NEW YORK (AP) -John Tortorella returned from the nation's capital with two big playoff wins in his pocket and a stern message for his upstart New York Rangers.
Just because the seventh-seeded Rangers had the upper hand on the Southeast Division-champion Washington Capitals, in no way were they playing perfect hockey. Tortorella warned that if they didn't control the puck a lot more on home ice, this Eastern Conference playoff series could change quickly.
Alex Ovechkin and his Capitals linemates turned Tortorella into a prophet.
"To create offense, you need to be sound defensively and we weren't," Tortorella said after the Capitals beat the Rangers 4-0 in Game 3 on Monday night. "We weren't even close. It was just an old-fashioned spanking. So we need to take our medicine here and get back to work and try to figure some things out."
Instead of working on a sweep Wednesday night in Game 4, the Rangers will need to be at their best to avoid going back to D.C. tied 2-2 and handing home-ice advantage back to the favored Capitals.
Ovechkin, the regular-season leader with 56 goals, still doesn't have one in this series. But he cut down on his high shot total and worked on getting pucks to his talented linemates Alexander Semin and Nicklas Backstrom.
The plan worked.
Semin scored twice in the first period, off assists by Ovechkin, and Backstrom helped set up three goals. It was quite a turnaround for the Capitals, who were beaten 1-0 by Henrik Lundqvist and the Rangers on Saturday in Game 2.
Brooks Laich and former Rangers defenseman Tom Poti added power-play goals to finish off New York.
"He's a great goalie. He's big out there," Backstrom said of Lundqvist, who made 36 saves Monday. "It's kind of a big thing for us to score early on him."
What will be big for the Rangers is trying to figure out 20-year-old goalie Simeon Varlamov, who's quickly transforming from risky starter to difference-maker.
Varlamov was the surprise replacement for struggling starter Jose Theodore, who stopped only 17 of 21 shots in the 4-3 series-opening loss. Capitals coach Bruce Boudreau turned to Varlamov for Game 2, and since then the young netminder - with only six previous games of NHL experience - has allowed just one goal on 57 shots.
"Let's not forget even though he's 20 years old, he's played in the finals of the Russian elite league, which to him is probably like our Stanley Cup," Boudreau said. "The pressure is just as much there, and then he's played in the world championship. And the fact that he doesn't understand a word we're saying probably really helps him."
He also got a taste of Sean Avery's antics, annoyed enough to shove his goalie stick between the Rangers agitator's legs in the crease late in Monday's win. Avery went back at him and then dealt with big defenseman John Erskine, who got Avery out of the game with his fourth penalty of the night and a misconduct.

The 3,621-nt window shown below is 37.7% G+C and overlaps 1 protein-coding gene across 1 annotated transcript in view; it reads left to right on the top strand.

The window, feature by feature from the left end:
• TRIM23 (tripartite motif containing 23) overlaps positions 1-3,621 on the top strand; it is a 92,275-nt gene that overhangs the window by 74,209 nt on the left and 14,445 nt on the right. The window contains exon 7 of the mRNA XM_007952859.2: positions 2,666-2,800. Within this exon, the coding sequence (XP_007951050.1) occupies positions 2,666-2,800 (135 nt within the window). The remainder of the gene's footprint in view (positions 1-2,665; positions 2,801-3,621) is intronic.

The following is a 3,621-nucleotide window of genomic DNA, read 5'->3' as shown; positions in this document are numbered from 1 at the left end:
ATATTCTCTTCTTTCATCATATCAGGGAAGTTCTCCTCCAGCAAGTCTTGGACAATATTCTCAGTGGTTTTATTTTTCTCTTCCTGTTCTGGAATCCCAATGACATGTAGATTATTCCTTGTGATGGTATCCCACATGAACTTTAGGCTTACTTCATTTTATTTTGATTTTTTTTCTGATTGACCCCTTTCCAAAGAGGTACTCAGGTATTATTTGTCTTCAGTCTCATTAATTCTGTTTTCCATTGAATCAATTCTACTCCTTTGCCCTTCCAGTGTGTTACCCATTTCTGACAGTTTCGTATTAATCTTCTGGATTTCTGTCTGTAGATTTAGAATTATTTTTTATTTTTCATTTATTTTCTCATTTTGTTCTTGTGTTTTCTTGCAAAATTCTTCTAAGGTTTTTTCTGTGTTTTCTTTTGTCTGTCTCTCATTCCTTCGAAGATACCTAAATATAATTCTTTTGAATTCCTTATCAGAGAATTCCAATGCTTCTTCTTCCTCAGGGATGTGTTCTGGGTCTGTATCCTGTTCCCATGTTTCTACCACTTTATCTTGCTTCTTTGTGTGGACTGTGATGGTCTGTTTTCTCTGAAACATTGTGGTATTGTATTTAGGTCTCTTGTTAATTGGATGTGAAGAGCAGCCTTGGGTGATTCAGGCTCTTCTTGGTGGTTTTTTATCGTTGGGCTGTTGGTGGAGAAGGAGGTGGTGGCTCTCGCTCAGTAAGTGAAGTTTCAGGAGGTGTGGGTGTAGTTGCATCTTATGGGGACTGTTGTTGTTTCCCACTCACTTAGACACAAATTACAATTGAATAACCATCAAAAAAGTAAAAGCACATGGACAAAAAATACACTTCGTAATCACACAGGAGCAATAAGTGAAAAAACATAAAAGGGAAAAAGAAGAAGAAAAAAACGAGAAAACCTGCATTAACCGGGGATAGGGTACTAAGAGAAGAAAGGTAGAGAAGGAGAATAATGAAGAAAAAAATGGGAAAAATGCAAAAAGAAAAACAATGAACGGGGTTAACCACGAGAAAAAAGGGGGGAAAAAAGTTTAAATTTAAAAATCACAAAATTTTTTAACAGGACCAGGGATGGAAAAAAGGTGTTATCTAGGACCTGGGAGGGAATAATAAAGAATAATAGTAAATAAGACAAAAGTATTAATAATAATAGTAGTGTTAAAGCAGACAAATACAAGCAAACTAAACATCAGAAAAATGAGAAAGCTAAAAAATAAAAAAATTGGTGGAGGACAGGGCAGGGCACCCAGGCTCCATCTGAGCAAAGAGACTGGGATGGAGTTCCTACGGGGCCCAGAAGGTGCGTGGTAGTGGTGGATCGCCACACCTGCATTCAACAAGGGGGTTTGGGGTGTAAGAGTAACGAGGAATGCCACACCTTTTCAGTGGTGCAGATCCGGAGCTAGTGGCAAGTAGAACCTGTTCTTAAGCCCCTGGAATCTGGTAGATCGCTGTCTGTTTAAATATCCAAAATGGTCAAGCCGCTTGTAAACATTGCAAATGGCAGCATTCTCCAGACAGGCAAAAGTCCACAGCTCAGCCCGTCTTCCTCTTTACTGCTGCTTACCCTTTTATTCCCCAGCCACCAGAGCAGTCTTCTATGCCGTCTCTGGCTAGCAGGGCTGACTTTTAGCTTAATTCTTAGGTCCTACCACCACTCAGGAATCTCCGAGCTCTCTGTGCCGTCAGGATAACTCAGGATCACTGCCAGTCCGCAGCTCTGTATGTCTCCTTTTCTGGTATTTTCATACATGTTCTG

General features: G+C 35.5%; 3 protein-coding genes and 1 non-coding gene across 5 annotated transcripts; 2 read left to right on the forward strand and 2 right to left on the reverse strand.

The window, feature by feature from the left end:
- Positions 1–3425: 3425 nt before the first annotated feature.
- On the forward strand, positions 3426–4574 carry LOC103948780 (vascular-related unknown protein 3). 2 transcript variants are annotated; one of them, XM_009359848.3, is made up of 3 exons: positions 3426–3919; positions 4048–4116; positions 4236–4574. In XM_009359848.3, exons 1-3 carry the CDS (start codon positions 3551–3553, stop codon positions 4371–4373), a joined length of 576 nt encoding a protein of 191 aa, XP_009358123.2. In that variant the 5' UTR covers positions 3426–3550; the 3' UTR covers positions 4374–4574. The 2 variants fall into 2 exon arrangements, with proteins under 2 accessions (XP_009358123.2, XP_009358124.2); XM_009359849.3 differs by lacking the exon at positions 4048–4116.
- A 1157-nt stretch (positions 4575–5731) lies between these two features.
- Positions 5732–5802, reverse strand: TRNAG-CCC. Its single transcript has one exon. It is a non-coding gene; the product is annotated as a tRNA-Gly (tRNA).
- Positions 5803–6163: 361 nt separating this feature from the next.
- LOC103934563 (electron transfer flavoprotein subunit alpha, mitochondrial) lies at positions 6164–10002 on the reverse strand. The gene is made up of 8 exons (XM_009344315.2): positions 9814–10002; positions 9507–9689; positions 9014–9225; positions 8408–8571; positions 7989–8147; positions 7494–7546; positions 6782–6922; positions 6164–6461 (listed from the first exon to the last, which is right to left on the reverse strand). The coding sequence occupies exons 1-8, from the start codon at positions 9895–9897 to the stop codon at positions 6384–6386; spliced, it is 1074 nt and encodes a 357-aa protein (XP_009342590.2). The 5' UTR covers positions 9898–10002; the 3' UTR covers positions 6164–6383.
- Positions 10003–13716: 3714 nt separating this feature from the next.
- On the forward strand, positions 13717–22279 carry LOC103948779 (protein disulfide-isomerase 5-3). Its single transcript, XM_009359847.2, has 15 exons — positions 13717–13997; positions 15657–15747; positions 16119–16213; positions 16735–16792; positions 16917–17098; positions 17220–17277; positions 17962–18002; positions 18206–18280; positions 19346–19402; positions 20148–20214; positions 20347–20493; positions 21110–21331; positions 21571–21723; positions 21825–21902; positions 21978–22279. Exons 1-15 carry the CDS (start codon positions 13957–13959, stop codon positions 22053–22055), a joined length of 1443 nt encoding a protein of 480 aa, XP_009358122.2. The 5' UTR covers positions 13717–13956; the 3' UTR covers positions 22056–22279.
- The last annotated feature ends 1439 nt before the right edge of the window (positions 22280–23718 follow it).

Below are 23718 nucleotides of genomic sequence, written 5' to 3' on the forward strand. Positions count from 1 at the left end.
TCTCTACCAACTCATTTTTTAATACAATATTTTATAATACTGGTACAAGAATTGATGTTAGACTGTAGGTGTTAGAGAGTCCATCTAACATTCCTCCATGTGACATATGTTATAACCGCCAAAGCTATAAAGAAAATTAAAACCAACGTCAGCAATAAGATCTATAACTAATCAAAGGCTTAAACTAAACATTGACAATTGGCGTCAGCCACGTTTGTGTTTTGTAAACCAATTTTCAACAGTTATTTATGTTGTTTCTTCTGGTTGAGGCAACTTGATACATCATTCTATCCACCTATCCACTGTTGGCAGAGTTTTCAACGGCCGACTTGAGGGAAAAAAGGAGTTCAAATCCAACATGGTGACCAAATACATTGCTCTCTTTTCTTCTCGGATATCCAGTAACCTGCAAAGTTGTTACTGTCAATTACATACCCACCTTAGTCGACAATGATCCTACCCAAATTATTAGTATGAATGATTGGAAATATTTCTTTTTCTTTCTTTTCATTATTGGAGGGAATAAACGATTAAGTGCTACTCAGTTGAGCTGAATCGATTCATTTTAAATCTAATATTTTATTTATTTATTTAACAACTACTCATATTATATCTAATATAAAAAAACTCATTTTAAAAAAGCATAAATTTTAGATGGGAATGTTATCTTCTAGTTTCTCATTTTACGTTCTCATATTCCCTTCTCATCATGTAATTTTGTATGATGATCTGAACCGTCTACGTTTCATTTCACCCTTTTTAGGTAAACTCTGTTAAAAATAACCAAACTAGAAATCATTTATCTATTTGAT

"I thought he was trying to stir it up. But he's trying to stir it up with a guy (Varlamov) that doesn't know what he's talking about," Boudreau said. "He did his job. That's what Sean does, standing in front of the goalie all night long. I thought he went over the line a couple of times and got called for it.
"That's what he's good at. He's got a lot of courage."
The Rangers' biggest worries now are shutting down the awakening Capitals, solving a goalie they know little about, and the status of banged-up captain Chris Drury, who played only 1:34 in the third period as he fights what is believed to be a hand or wrist injury.
Tortorella acknowledged he's concerned about Drury's condition.
"I am healthy enough to dress," said Drury, who sat out the series opener. "I am healthy enough to be in the lineup, so I have to try to help the team. I will continue to do that."
At Montreal, Michael Ryder scored late in the second period against his former team and Tim Thomas made 23 saves to lead the Bruins to a commanding lead in their first-round playoff series.
Phil Kessel, Shawn Thornton and Chuck Kobasew also scored for Boston, which increased its lead in the Eastern quarterfinal series to 3-0 despite the absence of left wing Milan Lucic, who sat out a one-game league suspension.
Ryder, a healthy scratch for all but four of Montreal's 12 playoffs games last season, put Boston ahead 17:21 into the second period.
Chris Higgins and Yannick Weber scored for Montreal, which has lost seven in a row, including its last four games of the regular season.
At Calgary, Alberta, David Moss scored twice, and Rene Bourque and Eric Nystrom also scored for the Flames, who trail 2-1 in the best-of-seven Western quarterfinal series.
Curtis Glencross had a pair of assists for Calgary, which won for the first time in seven meetings with Chicago - four in the regular season and three in the playoffs. The Flames have never won a playoff series they've opened 0-2.
Chicago's Martin Havlat scored late in the third period for his third goal.